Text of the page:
I’ve taken a look back over the gardening books I have read in 2015 and selected those I have enjoyed most. It is, I believe, important to say that these are my personal favourites and I don’t aim put them out here as the best books of the year. We all have our likes and dislikes, our particular interests and biases and my choices are influenced by my particular set of likes and dislikes. Books with an Irish interest will always attract my attention while I always enjoy reading of plants, gardens and gardeners.
Top of my list for 2015 and top of that list by a long mile, was The Irish Garden by Jane Powers and Jonathan Hession. It was, I felt, a book we needed here in Ireland, a comprehensive and substantial treatment of Irish gardens which would not only show the wonderful gardens we have here but would do so in a manner and with an authority and beauty that would lead garden lovers, Irish and non-Irish, to appreciate the horticultural heritage of this island. It is no wonder that it won the Inspirational Book of the Year award at the Garden Media Guild Awards in London in November.
Somewhat peculiarly, I have a series of books rather than a single title for my second choice as I feel The Plant Lover’s Guides from Timber Press has been a series of books of the highest standards of editing, production, writing, illustration and information presented in the most accessible and reader friendly manner. I mention “editing” first as I have been very impressed by the work of those at Timber Press in this project. They have selected a dozen flower groups, sought out experts on these and then had each write to a format so that the books in the series are similar in layout and design and are also pitched at a similar lever which will appeal to the enthusiast while being accessible to the beginner. Salvias, Ferns and Snowdrops were published in 2014; Dahlias, Epimediums, Sedums, Tulips and Asters in 2015 with Hardy Geraniums, Magnolias, Primulas and Clematis due in 2016. The titles to date have all been excellent and those coming will certainly be as good.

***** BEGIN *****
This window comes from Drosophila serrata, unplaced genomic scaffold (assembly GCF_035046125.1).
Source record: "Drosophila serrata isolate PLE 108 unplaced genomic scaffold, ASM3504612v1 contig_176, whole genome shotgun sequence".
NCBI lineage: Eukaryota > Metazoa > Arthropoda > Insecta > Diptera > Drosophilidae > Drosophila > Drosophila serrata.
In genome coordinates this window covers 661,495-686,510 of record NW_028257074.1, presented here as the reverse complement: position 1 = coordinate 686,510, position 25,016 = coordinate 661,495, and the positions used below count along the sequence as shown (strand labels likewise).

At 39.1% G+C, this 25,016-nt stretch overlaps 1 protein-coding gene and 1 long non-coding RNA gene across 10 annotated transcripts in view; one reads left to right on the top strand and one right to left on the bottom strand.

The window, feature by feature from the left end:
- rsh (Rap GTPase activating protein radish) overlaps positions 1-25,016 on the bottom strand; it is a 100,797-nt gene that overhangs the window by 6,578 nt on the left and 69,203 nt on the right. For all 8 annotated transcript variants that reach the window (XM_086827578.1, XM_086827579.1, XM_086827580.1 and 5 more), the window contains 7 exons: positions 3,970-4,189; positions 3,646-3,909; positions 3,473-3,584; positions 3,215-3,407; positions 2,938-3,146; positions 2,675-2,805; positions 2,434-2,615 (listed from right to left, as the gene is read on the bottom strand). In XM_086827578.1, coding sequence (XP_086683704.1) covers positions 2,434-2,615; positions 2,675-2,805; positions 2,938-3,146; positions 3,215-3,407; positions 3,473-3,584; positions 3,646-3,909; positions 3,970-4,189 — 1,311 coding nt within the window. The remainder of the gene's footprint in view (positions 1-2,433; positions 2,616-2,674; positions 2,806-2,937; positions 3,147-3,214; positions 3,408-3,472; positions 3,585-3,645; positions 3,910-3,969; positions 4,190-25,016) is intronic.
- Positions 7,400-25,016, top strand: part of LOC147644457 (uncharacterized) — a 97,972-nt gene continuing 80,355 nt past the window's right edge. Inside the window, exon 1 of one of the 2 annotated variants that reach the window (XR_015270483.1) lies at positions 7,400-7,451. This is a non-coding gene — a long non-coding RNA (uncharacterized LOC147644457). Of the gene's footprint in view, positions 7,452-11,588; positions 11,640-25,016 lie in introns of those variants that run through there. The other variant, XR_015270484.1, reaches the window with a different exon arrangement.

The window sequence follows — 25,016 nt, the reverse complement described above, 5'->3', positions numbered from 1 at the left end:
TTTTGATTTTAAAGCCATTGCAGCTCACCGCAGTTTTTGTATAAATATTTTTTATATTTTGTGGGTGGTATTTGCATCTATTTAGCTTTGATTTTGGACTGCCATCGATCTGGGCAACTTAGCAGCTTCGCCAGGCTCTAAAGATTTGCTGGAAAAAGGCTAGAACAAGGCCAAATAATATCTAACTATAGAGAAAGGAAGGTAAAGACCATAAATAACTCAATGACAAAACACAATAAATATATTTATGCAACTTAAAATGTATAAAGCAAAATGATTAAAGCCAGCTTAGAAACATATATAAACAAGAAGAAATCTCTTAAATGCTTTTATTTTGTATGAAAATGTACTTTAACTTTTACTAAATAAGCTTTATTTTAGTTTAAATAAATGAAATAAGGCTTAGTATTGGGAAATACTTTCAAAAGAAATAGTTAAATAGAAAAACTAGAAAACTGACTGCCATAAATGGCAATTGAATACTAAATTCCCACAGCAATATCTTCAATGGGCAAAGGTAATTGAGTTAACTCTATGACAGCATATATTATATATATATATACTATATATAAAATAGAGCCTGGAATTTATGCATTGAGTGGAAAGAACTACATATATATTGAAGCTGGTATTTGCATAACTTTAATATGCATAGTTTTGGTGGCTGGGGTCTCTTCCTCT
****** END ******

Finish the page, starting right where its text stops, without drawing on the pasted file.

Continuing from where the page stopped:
This is the Burren by Karsten Krieger depicts a most beautiful region of Ireland with photography which does it justice. The Burren is among my favourite walking locations where there is also an incredible wealth of wildflowers so it is no surprise that this book would appeal to me. It is a gem of a book.
Read a full review …… HERE!
I hold the following three books in equal regard though they each deal with a different aspect of horticulture. One covers flowers in the wild; the second the delights of a single garden and the third the gardens of a single designer so each has its appeal to different interests.
I have only recently read Flowers of the Silk Road by Christopher Gardner and Basak Gardner and it was a book of almost overwhelming beauty displaying a range of plants which most of us could only dream of seeing. Christopher and Basak have travelled sections of the Silk Road from Turkey to China over fifteen years and have recorded the beautiful flowers along the route. The photography is stunning and is presented in a large format and sumptuous book.
Read a full review…… HERE!
Paradise and Plenty is Mary Keen’s account of Eythrope in Buckinghamshire, the private gardens of Lord Rothschild, where she gives an historical insight into the development of the gardens as well as describing present day gardening methods and practices there. It is wonderfully written and delightfully illustrated and recounts not only tried and tested gardening techniques which have come down through the years in the garden but also tells of today’s approach and successes.
Read a full review …… HERE!
The Gardens of Arne Maynard is a book of the most sumptuously beautiful gardens designed by the author. The photography matches the designs and is quite breathtakingly beautiful. For most of us these are gardens to dream of and with this book you can dream perfectly.
For a full review read…… HERE!
Finally, worth mentioning:
- First Ladies of Gardening by Marianne Majerus
- Secret Gardens of the Cotswold by Victoria Summerley
- Highgrove by Bunny Guinness